Defense Secretaries always “try to get out of Washington and visit as many of our bases and talk to as many of our people” as they can, as Sec. Chuck Hagel said this week at Kings Bay submarine base in Georgia. But when you’re SecDef, you always take Washington with you. Physically, that means the entourage of one general, one admiral, and myriad lesser aides, bodyguards, and even ragtag reporters (e.g. me) that accompanies the Secretary almost everywhere he goes except the bathroom. Politically, it means every word the Secretary says is said with Washington much in mind.
So on this week’s trip to Georgia, Florida, and Alabama, Hagel hammered on the theme of budget cuts at every stop — and, at every stop, the Secretary carefully put the responsibility on Congress to roll back the automatic cuts known as sequestration.
“What the Congress has been doing, in not accepting any of our recommendations in our budget this year, is making it more difficult for us,” Hagel told soldiers at Fort Rucker, Ala. on Thursday afternoon. The “recommendations” in question are controversial cost-saving measures affecting every service — such as semi-mothballing 11 Navy cruisers, stripping the Army National Guard of its Apache attack helicopters, retiring the Air Force A-10 Warthog ground attack plane, and reducing some military personnel benefits — which have met resistance or outright rejection on Capitol Hill. The benefits proposals, though modest, are particularly touchy: When one servicemember at Eglin Air Force Base, Fla., asked about housing allowances, Hagel launched into a long, vague discussion about personnel benefits in general and how retirement in particular had not changed, before finally acknowledging Basic Allowance for Housing (BAH) would come down a few percent under the administration’s plan.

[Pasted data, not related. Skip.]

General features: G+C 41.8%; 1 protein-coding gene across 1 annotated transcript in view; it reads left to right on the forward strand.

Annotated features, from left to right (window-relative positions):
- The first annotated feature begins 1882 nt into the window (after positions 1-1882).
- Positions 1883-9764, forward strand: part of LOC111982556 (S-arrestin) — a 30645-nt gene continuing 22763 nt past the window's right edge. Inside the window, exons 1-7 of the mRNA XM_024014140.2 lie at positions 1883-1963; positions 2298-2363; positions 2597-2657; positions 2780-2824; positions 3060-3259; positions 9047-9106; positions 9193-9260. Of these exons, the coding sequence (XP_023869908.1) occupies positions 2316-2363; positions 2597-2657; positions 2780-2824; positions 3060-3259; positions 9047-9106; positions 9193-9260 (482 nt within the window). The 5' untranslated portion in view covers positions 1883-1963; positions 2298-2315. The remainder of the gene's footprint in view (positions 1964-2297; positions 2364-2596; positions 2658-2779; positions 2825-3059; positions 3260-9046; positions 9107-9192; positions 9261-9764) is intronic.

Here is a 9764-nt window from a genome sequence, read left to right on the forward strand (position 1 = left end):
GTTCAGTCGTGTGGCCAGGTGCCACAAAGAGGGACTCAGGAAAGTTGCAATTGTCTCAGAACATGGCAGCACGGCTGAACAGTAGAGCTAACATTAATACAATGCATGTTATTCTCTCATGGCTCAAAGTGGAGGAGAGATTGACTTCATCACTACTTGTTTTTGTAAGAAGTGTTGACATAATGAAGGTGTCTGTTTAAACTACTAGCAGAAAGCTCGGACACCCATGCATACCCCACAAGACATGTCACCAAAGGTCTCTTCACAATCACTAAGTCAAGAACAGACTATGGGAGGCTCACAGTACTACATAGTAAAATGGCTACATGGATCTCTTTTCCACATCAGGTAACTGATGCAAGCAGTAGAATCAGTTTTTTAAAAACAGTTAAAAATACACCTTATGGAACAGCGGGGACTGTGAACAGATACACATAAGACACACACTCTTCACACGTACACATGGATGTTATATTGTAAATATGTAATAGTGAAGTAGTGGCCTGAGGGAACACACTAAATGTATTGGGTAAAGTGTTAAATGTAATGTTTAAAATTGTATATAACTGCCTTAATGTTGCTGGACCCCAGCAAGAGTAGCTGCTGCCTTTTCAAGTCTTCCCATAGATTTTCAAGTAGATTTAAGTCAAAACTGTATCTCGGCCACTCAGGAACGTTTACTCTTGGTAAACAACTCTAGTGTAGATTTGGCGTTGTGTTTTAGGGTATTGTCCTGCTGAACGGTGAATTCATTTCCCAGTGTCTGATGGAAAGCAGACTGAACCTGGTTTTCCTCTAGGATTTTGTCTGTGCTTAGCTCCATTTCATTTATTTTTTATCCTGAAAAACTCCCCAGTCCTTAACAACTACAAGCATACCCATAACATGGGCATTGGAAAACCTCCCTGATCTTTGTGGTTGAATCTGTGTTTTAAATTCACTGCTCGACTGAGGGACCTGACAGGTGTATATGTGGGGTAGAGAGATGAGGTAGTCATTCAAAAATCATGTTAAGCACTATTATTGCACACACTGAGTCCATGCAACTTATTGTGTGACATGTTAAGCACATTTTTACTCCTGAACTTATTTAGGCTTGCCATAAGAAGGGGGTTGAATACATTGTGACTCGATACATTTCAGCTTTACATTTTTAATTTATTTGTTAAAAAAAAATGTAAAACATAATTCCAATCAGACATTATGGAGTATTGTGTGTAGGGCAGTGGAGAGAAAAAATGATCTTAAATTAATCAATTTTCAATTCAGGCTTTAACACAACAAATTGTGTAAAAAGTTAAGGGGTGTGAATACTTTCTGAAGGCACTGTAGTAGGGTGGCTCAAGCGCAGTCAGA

“Our budget problems …. are forcing us into making some hard choices,” Hagel said at Rucker. “If we don’t get some relief” — i.e. if Congress doesn’t accept what the administration and Pentagon consider a reasonable package of manageable reductions — “we’re going to have to make some very abrupt cuts, and they won’t be as thoughtful.”
“If sequestration continues — and it is the law of the land and it will come back in 2016 unless the Congress changes it… it will affect everything we do and every decision we make,” Hagel said. “I’m hopeful that the Congress will do something about it.”
Hagel didn’t just say this at Rucker. He was repeating a talking point he’d hit the day before. “[For] most of your, this is the biggest, most abrupt, steepest budget reduction process in your careers,” he had told assembled pilots, groundcrew, and civilians during his stop at Eglin Air Force Base, “and we’re going to need some help from the Congress.”
In fact, at his very first stop on the trip, the submarine base at Kings Bay, Georgia, when a Coast Guardsman asked the Secretary the classic wide-open question about “what’s the number one thing that keeps you up at night,” Hagel had turned it into a discussion, not of nuclear weapons, Russian aggression, or Islamic extremism, but of Congress and sequester.
“There are threats everywhere in the world, and many are external, but there are a lot of internal dimensions that we’re dealing with as well,” Hagel replied. “Sequestration has been devastating to this institution. It’s something that our leaders and I work with every day, trying to convince Congress to change that.”
“We’ve got a year or so to help inform and educate and try to persuade the Congress to change that,” the Secretary continued. If the Hill doesn’t hear that message, it won’t be because Hagel didn’t hit it hard enough on this trip. Whether House Republicans in particular are persuaded to accept the Obama administration’s solutions is a different question.
Edited 5:40 pm